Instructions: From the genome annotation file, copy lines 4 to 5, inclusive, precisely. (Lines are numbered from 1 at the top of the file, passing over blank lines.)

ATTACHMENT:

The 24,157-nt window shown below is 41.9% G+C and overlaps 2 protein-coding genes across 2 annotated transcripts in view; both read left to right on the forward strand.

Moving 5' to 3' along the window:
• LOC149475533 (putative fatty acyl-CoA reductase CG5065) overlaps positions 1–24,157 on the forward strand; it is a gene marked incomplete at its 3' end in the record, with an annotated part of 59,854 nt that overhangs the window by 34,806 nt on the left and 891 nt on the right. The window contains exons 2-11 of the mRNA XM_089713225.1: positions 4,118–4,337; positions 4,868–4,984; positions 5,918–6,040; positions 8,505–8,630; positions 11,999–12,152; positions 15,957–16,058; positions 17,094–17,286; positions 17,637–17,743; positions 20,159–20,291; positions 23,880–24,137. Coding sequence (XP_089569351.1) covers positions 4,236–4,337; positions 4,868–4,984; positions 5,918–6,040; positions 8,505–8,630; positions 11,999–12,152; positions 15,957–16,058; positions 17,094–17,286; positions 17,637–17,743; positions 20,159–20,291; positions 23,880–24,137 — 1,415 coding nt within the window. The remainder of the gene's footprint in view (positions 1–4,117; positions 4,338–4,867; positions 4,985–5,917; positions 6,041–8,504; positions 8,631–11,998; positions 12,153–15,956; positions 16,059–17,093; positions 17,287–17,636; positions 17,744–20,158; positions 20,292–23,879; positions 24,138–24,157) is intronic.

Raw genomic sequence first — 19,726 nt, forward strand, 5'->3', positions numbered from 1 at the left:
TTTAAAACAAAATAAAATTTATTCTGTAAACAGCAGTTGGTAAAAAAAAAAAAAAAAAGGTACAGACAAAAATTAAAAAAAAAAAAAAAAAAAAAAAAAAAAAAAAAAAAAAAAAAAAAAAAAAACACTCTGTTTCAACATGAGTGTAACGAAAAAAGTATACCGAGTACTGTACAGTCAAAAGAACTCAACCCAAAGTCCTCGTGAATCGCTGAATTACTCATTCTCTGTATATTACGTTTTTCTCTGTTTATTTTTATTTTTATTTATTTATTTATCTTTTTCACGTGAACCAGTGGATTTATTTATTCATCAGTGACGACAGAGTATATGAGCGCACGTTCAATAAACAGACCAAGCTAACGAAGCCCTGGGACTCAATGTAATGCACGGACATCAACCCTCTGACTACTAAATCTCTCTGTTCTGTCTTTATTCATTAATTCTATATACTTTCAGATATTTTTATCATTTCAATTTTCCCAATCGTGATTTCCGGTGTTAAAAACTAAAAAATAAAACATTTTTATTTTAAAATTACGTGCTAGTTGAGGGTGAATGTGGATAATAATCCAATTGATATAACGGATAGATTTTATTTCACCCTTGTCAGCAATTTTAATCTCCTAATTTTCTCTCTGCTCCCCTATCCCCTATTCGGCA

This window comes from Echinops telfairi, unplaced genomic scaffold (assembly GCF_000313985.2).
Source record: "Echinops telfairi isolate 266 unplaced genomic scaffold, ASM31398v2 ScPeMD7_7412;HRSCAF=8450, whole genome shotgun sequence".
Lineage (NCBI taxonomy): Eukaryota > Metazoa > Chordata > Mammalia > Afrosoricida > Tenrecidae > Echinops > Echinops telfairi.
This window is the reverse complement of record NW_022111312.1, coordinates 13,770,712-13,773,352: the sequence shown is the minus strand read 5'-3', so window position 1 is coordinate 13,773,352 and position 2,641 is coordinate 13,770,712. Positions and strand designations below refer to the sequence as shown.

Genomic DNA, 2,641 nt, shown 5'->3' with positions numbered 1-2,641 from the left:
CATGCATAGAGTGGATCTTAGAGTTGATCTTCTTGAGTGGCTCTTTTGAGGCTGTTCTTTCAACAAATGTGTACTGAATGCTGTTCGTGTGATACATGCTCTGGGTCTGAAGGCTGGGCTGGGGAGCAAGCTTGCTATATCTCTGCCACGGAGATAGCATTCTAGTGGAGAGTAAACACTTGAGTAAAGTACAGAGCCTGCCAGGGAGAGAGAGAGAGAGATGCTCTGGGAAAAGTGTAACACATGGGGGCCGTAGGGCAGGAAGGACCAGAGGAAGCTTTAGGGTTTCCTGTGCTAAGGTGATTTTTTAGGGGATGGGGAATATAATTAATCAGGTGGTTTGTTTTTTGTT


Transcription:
Raw genomic sequence first — 19,726 nt, forward strand, 5'->3', positions numbered from 1 at the left:
TTTAAAACAAAATAAAATTTATTCTGTAAACAGCAGTTGGTAAAAAAAAAAAAAAAAAGGTACAGACAAAAATTAAAAAAAAAAAAAAAAAAAAAAAAAAAAAAAAAAAAAAAAAAAAAAAAAAACACTCTGTTTCAACATGAGTGTAACGAAAAAAGTATACCGAGTACTGTACAGTCAAAAGAACTCAACCCAAAGTCCTCGTGAATCGCTGAATTACTCATTCTCTGTATATTACGTTTTTCTCTGTTTATTTTTATTTTTATTTATTTATTTATCTTTTTCACGTGAACCAGTGGATTTATTTATTCATCAGTGACGACAGAGTATATGAGCGCACGTTCAATAAACAGACCAAGCTAACGAAGCCCTGGGACTCAATGTAATGCACGGACATCAACCCTCTGACTACTAAATCTCTCTGTTCTGTCTTTATTCATTAATTCTATATACTTTCAGATATTTTTATCATTTCAATTTTCCCAATCGTGATTTCCGGTGTTAAAAACTAAAAAATAAAACATTTTTATTTTAAAATTACGTGCTAGTTGAGGGTGAATGTGGATAATAATCCAATTGATATAACGGATAGATTTTATTTCACCCTTGTCAGCAATTTTAATCTCCTAATTTTCTCTCTGCTCCCCTATCCCCTATTCGGCA